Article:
The USDA is ratcheting up its efforts to implement a national animal identification system. Secretary of Agriculture Mike Johanns has announced that four new phases of the overall plan, initiated in 2004, have been finalized, citing increasing pressures on timelines due to global marketplace demands.
Johanns said timetables and benchmarks for the system have been established, based partly on feedback from industry producers in recent months. Foremost, Johanns said the animal tracking database technology, called the Animal Trace Processing System, is on schedule to be in place by early 2007 with a goal of achieving full producer participation by 2009.
The technology will enable state and federal animal health officials to query private databases during any disease investigation.
Johanns described the schedules as “aggressive” for a system that hopes to eventually be capable of tracking every animal from birth through processing. “At any given time you have 90 million to 100 million head of cattle in the United States. There has never been a system put in place that would deal with that kind of magnitude,” he said. “And we are talking about a system that literally says from the time of birth on through the entire chain, we will trace that animal until we can ascertain where the animal finally was processed. So, (it's) just a huge undertaking.”
By June, Johanns said, the USDA plans to begin entering agreements with private organizations that have cooperative databases.
“This system will… help the U.S. livestock industry remain competitive. Traceability is being used as a marketing tool by several countries,” Johanns said. “We know how important the export market is to livestock producers, and we want to retain our competitiveness in the international arena.”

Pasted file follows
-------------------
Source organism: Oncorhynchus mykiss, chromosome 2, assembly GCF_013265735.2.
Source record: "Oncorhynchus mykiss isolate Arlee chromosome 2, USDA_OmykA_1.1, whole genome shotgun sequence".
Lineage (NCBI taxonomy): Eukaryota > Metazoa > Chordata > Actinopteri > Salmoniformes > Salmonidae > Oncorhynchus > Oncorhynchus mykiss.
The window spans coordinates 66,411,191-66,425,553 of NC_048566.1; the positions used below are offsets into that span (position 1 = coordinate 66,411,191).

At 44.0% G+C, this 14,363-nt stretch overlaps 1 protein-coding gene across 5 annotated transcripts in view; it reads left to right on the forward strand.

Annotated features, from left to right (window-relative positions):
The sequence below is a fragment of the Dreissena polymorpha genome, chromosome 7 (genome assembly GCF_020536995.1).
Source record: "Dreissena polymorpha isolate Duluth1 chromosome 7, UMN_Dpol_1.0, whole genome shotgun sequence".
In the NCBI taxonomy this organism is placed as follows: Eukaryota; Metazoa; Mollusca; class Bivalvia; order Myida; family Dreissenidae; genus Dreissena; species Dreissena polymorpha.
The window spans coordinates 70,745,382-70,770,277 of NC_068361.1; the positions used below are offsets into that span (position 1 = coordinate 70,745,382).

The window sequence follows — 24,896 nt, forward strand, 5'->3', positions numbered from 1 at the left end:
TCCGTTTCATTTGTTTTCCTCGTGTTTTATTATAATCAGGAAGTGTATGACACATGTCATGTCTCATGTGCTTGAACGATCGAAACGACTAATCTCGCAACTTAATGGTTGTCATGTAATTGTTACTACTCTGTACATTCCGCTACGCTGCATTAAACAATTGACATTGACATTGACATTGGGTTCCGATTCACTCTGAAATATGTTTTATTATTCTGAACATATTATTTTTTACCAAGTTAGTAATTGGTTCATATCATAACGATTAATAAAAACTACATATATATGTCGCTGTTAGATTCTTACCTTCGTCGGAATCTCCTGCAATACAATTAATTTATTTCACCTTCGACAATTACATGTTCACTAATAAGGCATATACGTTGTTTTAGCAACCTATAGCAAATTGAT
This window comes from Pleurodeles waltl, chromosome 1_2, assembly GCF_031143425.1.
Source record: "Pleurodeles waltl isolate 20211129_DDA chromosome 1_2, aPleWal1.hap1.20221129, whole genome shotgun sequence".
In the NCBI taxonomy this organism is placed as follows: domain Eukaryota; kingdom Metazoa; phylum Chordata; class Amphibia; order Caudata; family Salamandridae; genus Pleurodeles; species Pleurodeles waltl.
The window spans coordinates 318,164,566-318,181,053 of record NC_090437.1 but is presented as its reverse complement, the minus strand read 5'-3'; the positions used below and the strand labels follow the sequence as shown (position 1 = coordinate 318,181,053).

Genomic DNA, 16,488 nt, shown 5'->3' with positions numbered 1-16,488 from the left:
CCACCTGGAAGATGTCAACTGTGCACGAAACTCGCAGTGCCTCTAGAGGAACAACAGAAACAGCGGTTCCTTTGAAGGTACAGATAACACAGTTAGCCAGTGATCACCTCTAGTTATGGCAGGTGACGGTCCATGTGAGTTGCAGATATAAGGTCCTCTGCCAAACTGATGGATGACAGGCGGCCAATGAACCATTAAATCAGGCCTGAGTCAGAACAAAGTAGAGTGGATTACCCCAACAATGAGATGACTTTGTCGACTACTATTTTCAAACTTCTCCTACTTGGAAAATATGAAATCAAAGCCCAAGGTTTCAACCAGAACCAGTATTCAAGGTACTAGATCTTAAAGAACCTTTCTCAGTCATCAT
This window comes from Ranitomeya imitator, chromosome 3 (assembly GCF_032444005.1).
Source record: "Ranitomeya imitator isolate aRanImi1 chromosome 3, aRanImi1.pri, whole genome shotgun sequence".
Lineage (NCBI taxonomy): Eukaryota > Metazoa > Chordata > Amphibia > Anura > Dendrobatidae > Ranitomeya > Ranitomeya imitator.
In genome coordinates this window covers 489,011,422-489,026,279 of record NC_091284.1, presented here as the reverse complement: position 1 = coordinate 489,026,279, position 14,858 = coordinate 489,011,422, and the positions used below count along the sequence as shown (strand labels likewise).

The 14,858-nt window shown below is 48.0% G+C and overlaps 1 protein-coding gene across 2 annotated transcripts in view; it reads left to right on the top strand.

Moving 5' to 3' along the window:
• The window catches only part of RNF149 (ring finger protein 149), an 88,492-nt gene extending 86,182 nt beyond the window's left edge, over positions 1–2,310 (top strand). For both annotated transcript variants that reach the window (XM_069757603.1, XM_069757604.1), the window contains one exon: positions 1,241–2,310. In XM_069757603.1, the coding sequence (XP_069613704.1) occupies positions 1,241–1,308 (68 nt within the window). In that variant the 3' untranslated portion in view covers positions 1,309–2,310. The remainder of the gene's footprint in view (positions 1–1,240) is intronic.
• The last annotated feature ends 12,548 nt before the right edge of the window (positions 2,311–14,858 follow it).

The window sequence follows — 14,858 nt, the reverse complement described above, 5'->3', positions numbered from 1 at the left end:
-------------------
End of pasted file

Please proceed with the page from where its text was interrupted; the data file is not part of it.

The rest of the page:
However, the USDA safeguard plans — spurred by findings of mad cow's disease (bovine spongiform encephalopath) cases in the United States over the past couple of years, which led to a blockade of what was a lucrative U.S. beef export business with Japan — have not been without criticism.
Congresswoman Rosa DeLauro, D-Conn., a ranking member on the House Appropriations Agriculture Subcommittee, said that because the animal ID program is founded on voluntary action, it falls short of a realistic effective system.
“The bottom line is that absent mandatory participation, the effectiveness of a national animal ID system is compromised,” DeLauro said.
Johanns has said that in setting goals for the animal ID system, officials determined that any program should not be unnecessarily burdensome to producers, should not unduly increase the size of government and should be flexible enough to interface with a variety of technologies.
“The worst service we could provide would be to turn loose a system that says we're not going to have any flexibility, it's going to the Washington way or it's going to be the highway. I can almost guarantee that that would bring this system to failure.”